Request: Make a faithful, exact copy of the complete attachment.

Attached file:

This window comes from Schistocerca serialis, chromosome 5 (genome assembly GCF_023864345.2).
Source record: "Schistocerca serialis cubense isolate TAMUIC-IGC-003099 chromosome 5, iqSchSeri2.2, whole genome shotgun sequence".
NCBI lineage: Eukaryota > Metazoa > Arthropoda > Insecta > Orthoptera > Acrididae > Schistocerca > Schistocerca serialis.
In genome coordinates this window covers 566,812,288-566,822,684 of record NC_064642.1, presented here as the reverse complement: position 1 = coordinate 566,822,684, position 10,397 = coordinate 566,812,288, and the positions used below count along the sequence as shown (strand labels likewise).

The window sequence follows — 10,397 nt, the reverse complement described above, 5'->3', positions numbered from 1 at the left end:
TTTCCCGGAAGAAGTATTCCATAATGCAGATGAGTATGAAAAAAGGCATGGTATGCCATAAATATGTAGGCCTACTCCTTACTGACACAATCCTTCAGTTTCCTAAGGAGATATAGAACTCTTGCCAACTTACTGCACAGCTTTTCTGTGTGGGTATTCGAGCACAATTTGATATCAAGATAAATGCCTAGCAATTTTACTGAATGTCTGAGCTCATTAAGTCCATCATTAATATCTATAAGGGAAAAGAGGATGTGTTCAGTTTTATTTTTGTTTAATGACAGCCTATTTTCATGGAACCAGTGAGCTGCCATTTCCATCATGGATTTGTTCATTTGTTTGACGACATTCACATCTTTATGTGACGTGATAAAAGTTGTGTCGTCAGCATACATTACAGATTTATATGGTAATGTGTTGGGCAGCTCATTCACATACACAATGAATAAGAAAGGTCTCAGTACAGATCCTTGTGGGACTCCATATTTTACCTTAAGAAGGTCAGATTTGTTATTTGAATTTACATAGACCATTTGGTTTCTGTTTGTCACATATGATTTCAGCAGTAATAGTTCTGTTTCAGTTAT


This window comes from Schistocerca serialis, chromosome 5 (genome assembly GCF_023864345.2).
Source record: "Schistocerca serialis cubense isolate TAMUIC-IGC-003099 chromosome 5, iqSchSeri2.2, whole genome shotgun sequence".
NCBI lineage: Eukaryota > Metazoa > Arthropoda > Insecta > Orthoptera > Acrididae > Schistocerca > Schistocerca serialis.
In genome coordinates this window covers 566,812,288-566,822,684 of record NC_064642.1, presented here as the reverse complement: position 1 = coordinate 566,822,684, position 10,397 = coordinate 566,812,288, and the positions used below count along the sequence as shown (strand labels likewise).

The window sequence follows — 10,397 nt, the reverse complement described above, 5'->3', positions numbered from 1 at the left end:
TTTCCCGGAAGAAGTATTCCATAATGCAGATGAGTATGAAAAAAGGCATGGTATGCCATAAATATGTAGGCCTACTCCTTACTGACACAATCCTTCAGTTTCCTAAGGAGATATAGAACTCTTGCCAACTTACTGCACAGCTTTTCTGTGTGGGTATTCGAGCACAATTTGATATCAAGATAAATGCCTAGCAATTTTACTGAATGTCTGAGCTCATTAAGTCCATCATTAATATCTATAAGGGAAAAGAGGATGTGTTCAGTTTTATTTTTGTTTAATGACAGCCTATTTTCATGGAACCAGTGAGCTGCCATTTCCATCATGGATTTGTTCATTTGTTTGACGACATTCACATCTTTATGTGACGTGATAAAAGTTGTGTCGTCAGCATACATTACAGATTTATATGGTAATGTGTTGGGCAGCTCATTCACATACACAATGAATAAGAAAGGTCTCAGTACAGATCCTTGTGGGACTCCATATTTTACCTTAAGAAGGTCAGATTTGTTATTTGAATTTACATAGACCATTTGGTTTCTGTTTGTCACATATGATTTCAGCAGTAATAGTTCTGTTTCAGTTAT